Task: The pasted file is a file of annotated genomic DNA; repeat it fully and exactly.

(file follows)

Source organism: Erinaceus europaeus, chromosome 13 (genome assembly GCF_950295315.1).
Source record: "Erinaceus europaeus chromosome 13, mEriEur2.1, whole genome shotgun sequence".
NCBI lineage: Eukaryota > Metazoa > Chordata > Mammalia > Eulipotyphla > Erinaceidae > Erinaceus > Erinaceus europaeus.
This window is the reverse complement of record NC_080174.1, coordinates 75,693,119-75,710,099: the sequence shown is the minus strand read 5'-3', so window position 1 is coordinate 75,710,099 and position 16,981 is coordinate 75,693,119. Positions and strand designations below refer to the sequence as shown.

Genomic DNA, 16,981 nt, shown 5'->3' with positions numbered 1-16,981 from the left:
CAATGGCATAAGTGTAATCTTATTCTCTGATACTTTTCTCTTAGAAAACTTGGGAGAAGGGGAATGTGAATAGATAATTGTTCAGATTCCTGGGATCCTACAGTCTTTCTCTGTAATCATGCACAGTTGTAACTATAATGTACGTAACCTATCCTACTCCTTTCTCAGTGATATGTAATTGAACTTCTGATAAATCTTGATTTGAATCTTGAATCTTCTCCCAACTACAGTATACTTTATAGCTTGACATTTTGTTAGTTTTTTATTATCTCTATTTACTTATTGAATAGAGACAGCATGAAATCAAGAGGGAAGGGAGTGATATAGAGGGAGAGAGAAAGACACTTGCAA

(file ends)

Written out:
Source organism: Erinaceus europaeus, chromosome 13 (genome assembly GCF_950295315.1).
Source record: "Erinaceus europaeus chromosome 13, mEriEur2.1, whole genome shotgun sequence".
NCBI lineage: Eukaryota > Metazoa > Chordata > Mammalia > Eulipotyphla > Erinaceidae > Erinaceus > Erinaceus europaeus.
This window is the reverse complement of record NC_080174.1, coordinates 75,693,119-75,710,099: the sequence shown is the minus strand read 5'-3', so window position 1 is coordinate 75,710,099 and position 16,981 is coordinate 75,693,119. Positions and strand designations below refer to the sequence as shown.

Genomic DNA, 16,981 nt, shown 5'->3' with positions numbered 1-16,981 from the left:
CAATGGCATAAGTGTAATCTTATTCTCTGATACTTTTCTCTTAGAAAACTTGGGAGAAGGGGAATGTGAATAGATAATTGTTCAGATTCCTGGGATCCTACAGTCTTTCTCTGTAATCATGCACAGTTGTAACTATAATGTACGTAACCTATCCTACTCCTTTCTCAGTGATATGTAATTGAACTTCTGATAAATCTTGATTTGAATCTTGAATCTTCTCCCAACTACAGTATACTTTATAGCTTGACATTTTGTTAGTTTTTTATTATCTCTATTTACTTATTGAATAGAGACAGCATGAAATCAAGAGGGAAGGGAGTGATATAGAGGGAGAGAGAAAGACACTTGCAA